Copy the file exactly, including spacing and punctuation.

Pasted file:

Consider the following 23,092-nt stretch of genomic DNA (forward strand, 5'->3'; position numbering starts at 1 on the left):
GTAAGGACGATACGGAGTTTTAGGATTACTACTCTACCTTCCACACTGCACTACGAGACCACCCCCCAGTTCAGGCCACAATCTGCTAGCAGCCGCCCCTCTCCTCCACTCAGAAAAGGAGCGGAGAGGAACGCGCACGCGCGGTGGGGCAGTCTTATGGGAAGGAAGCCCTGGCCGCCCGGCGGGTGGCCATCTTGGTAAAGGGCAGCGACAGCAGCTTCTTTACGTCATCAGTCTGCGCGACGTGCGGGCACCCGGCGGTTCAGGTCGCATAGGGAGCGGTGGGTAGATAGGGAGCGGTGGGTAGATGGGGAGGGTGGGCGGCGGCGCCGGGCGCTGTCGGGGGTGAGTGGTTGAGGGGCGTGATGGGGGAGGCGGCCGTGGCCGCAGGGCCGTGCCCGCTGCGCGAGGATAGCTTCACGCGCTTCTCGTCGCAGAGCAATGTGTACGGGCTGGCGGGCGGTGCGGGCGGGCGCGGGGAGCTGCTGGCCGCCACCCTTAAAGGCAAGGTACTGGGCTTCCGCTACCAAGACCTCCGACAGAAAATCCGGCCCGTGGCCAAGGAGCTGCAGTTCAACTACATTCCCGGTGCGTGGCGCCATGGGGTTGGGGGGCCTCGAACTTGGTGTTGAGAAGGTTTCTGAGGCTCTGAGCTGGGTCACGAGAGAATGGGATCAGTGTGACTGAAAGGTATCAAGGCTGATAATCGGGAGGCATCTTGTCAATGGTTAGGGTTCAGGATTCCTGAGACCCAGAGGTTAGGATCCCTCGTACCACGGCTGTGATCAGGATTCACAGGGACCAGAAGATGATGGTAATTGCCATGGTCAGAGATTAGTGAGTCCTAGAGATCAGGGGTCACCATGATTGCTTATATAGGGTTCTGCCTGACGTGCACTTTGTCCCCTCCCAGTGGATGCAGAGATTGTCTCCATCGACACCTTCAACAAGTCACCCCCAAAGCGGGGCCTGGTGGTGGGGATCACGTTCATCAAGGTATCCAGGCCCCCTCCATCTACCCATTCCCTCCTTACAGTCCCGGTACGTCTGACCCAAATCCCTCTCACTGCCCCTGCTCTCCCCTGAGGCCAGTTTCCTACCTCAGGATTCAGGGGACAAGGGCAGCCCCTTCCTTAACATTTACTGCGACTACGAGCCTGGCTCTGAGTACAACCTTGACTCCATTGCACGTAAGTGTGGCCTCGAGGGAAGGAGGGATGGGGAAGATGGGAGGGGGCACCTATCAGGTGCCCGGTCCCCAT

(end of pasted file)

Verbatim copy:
Consider the following 23,092-nt stretch of genomic DNA (forward strand, 5'->3'; position numbering starts at 1 on the left):
GTAAGGACGATACGGAGTTTTAGGATTACTACTCTACCTTCCACACTGCACTACGAGACCACCCCCCAGTTCAGGCCACAATCTGCTAGCAGCCGCCCCTCTCCTCCACTCAGAAAAGGAGCGGAGAGGAACGCGCACGCGCGGTGGGGCAGTCTTATGGGAAGGAAGCCCTGGCCGCCCGGCGGGTGGCCATCTTGGTAAAGGGCAGCGACAGCAGCTTCTTTACGTCATCAGTCTGCGCGACGTGCGGGCACCCGGCGGTTCAGGTCGCATAGGGAGCGGTGGGTAGATAGGGAGCGGTGGGTAGATGGGGAGGGTGGGCGGCGGCGCCGGGCGCTGTCGGGGGTGAGTGGTTGAGGGGCGTGATGGGGGAGGCGGCCGTGGCCGCAGGGCCGTGCCCGCTGCGCGAGGATAGCTTCACGCGCTTCTCGTCGCAGAGCAATGTGTACGGGCTGGCGGGCGGTGCGGGCGGGCGCGGGGAGCTGCTGGCCGCCACCCTTAAAGGCAAGGTACTGGGCTTCCGCTACCAAGACCTCCGACAGAAAATCCGGCCCGTGGCCAAGGAGCTGCAGTTCAACTACATTCCCGGTGCGTGGCGCCATGGGGTTGGGGGGCCTCGAACTTGGTGTTGAGAAGGTTTCTGAGGCTCTGAGCTGGGTCACGAGAGAATGGGATCAGTGTGACTGAAAGGTATCAAGGCTGATAATCGGGAGGCATCTTGTCAATGGTTAGGGTTCAGGATTCCTGAGACCCAGAGGTTAGGATCCCTCGTACCACGGCTGTGATCAGGATTCACAGGGACCAGAAGATGATGGTAATTGCCATGGTCAGAGATTAGTGAGTCCTAGAGATCAGGGGTCACCATGATTGCTTATATAGGGTTCTGCCTGACGTGCACTTTGTCCCCTCCCAGTGGATGCAGAGATTGTCTCCATCGACACCTTCAACAAGTCACCCCCAAAGCGGGGCCTGGTGGTGGGGATCACGTTCATCAAGGTATCCAGGCCCCCTCCATCTACCCATTCCCTCCTTACAGTCCCGGTACGTCTGACCCAAATCCCTCTCACTGCCCCTGCTCTCCCCTGAGGCCAGTTTCCTACCTCAGGATTCAGGGGACAAGGGCAGCCCCTTCCTTAACATTTACTGCGACTACGAGCCTGGCTCTGAGTACAACCTTGACTCCATTGCACGTAAGTGTGGCCTCGAGGGAAGGAGGGATGGGGAAGATGGGAGGGGGCACCTATCAGGTGCCCGGTCCCCAT